Could Paula Rego’s husband hit the big time?

·6-min read
Cythère (1982) by Victor Willing - Timothy Taylor Gallery
Cythère (1982) by Victor Willing - Timothy Taylor Gallery

Victor Willing (1928–1988) is probably best known as the painter husband of Paula Rego, whom he met at art school in the 1950s, and who eventually overshadowed him. Now, the Timothy Taylor gallery in London is seeking to redress that balance with an exhibition in London next month, which will be Willing’s first selling show in over 20 years.

A star student of William Coldstream at the Slade School of Art, and a close friend the leading School of London painters Francis Bacon and Michael Andrews, Willing was much admired by the eminent critic David Sylvester, who described him as “a spokesman for his generation” with his arresting, dimly lit nudes. But the admiration did not translate into sales, and in 1956 he was persuaded by his father-in-law to stop painting and run an electronics factory in Lisbon. However, the business did not go well, and in 1974, the family returned to London. To make matters worse, Willing was diagnosed with multiple sclerosis; he was only 38.

Yet he continued to paint, embarking on a completely different trajectory – colourful, slightly surreal compositions and expressionistic heads rendered with self-taught simplicity. ACTH, the steroid medication he was prescribed for MS, also played tricks with his perception. So, while he sat in his windowless studio in Stepney looking at blank walls for hours, he began to see visions which he relayed as paintings, several of which will be in the exhibition.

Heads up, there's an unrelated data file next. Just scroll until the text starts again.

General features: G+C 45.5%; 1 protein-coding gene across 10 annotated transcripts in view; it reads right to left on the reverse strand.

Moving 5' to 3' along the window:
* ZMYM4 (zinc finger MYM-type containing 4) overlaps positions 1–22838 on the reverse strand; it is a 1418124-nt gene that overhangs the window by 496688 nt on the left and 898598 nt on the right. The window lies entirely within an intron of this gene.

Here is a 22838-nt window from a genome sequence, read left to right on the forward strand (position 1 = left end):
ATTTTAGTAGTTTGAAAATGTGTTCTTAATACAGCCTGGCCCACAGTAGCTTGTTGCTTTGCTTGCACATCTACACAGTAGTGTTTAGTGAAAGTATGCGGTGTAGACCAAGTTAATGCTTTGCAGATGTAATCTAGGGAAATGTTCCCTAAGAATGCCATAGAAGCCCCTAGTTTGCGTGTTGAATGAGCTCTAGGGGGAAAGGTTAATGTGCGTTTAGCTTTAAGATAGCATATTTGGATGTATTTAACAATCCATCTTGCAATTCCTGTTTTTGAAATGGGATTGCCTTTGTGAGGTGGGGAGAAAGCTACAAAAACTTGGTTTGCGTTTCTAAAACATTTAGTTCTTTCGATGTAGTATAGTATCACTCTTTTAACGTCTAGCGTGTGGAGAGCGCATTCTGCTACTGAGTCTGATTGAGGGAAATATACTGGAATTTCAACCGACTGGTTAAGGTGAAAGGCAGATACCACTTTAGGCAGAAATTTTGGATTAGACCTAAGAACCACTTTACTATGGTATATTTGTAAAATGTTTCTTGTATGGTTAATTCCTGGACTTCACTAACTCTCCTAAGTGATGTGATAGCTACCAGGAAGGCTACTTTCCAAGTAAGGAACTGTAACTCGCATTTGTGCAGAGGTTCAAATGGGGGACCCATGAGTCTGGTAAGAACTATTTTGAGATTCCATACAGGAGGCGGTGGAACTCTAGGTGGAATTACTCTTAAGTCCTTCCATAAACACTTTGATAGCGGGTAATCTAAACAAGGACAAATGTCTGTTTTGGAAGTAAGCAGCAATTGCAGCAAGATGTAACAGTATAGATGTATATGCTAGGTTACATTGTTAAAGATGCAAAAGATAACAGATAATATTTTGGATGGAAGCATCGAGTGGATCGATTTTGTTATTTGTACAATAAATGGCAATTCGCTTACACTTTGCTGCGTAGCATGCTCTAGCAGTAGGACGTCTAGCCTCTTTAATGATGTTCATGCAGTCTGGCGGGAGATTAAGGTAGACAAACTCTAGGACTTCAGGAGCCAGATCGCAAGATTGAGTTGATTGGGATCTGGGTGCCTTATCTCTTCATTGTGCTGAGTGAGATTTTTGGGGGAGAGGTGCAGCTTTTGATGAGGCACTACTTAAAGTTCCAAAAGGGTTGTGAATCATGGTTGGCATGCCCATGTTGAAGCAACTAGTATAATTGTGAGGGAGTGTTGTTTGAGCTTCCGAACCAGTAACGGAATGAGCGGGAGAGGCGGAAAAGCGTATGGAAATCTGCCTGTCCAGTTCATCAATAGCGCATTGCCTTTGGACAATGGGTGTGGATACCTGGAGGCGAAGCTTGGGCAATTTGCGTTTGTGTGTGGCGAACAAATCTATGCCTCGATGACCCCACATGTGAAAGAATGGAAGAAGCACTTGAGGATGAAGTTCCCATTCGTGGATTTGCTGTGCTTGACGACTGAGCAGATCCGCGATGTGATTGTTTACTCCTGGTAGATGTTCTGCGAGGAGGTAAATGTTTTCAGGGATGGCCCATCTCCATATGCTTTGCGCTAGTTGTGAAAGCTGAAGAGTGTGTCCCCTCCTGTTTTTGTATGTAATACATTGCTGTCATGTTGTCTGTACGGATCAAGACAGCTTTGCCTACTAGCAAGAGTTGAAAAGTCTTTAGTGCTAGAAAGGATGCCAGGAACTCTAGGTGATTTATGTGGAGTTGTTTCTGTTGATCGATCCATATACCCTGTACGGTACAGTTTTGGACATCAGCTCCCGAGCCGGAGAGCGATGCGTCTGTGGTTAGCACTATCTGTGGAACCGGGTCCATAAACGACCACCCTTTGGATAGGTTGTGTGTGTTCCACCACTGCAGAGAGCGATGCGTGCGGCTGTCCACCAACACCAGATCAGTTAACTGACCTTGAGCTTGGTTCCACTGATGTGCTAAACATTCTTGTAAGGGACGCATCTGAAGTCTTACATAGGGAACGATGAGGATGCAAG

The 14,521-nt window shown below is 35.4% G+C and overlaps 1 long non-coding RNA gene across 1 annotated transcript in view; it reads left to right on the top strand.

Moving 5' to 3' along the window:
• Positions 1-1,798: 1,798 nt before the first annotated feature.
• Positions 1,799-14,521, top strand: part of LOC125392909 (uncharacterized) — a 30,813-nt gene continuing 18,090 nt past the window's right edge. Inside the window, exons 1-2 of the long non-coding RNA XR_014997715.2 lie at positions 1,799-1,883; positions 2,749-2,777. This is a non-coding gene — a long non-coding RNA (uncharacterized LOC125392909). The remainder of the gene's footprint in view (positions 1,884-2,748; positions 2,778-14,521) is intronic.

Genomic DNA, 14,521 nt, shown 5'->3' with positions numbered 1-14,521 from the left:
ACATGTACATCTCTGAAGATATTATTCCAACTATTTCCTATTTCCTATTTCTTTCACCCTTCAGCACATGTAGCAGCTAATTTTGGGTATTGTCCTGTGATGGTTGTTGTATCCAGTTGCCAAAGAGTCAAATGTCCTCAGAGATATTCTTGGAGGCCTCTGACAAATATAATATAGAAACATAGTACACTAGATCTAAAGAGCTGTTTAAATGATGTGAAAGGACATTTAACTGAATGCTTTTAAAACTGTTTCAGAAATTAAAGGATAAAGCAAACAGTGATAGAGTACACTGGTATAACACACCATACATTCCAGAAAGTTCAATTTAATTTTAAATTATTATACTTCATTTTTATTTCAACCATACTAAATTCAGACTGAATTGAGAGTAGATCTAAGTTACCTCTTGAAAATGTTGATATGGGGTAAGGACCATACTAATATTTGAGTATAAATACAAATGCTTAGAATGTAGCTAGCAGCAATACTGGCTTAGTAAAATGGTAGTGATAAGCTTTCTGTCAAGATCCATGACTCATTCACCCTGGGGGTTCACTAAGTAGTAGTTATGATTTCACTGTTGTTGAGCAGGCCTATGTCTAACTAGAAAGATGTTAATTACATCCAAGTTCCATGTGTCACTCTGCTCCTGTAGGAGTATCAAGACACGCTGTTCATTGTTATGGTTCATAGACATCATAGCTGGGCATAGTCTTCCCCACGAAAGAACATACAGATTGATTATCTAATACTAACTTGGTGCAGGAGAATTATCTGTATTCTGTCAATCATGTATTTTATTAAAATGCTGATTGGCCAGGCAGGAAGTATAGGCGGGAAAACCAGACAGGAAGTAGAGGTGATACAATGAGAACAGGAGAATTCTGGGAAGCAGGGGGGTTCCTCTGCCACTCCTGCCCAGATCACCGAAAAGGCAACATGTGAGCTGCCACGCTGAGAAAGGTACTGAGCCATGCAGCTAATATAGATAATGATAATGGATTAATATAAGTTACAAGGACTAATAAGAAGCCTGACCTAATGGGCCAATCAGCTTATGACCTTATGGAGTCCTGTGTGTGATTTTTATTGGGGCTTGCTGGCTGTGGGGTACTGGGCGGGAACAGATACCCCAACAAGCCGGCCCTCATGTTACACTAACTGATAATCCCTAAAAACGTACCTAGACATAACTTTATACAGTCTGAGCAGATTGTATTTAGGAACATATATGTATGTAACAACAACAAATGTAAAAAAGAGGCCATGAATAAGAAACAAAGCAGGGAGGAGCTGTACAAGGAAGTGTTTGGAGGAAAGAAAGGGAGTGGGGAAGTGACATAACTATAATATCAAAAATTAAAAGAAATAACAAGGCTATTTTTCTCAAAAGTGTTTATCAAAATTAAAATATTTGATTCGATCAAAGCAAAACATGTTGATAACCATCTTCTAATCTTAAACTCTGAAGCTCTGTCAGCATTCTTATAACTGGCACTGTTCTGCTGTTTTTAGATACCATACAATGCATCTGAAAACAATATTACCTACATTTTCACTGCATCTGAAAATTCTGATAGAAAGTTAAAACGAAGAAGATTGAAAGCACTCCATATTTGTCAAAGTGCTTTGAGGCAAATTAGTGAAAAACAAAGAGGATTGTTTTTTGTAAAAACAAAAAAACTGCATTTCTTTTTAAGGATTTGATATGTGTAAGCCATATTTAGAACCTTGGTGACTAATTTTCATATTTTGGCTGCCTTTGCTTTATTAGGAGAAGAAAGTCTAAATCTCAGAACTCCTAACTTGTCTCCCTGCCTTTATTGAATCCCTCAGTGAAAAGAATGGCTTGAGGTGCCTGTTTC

“I found that I was very tired, tired but not sleepy,” he told the art critic Alistair Hicks in 1987. “I would sit in an easy chair and look at the wall in front of me, resting. And I began to get the impression that the wall in front of me dissolved and an enormous hole, about the size of my canvases, appeared and I could see through the wall apparently to a room on the other side.”

These works attracted interest among curators and were shown in the 1980s at exhibitions in the Serpentine and Whitechapel art galleries. In his introduction to the 1986 Whitechapel show, the gallery’s then director, Nicholas Serota, wrote how Willing was “then as now, little known and underappreciated”, and how in the 1970s he began producing “strange conjunctions of metaphysical objects… like a fiery comet which would eventually guide us all”. Willing later described his works as existential, rather than surreal, though the two adjectives are probably equally applicable.

Victor Willing with his wife Paula Rego in the 1960s - Timothy Taylor Gallery via Anna Campbell
Victor Willing with his wife Paula Rego in the 1960s - Timothy Taylor Gallery via Anna Campbell

Willing’s last show, a year before he died, was at Karsten Schubert in London’s Soho, a gallery that was associated with the rising Young British Artists. These late paintings were made under difficult circumstances, but they worked. Taylor’s exhibition will focus on these “fiery comets” of the 1970s and 80s, culminating in a triptych of heads that he made after a prolonged period of studying the hats worn on Ladies Day at Ascot on television.

After his death, Rego’s trajectory went up, but Willing’s went down. In 1987, for instance, he had given a triptych of small red heads to the Whitechapel auction which sold as estimated for a record £8,500. But four years later, after he died, the same painting could not find a buyer at auction at £5,000.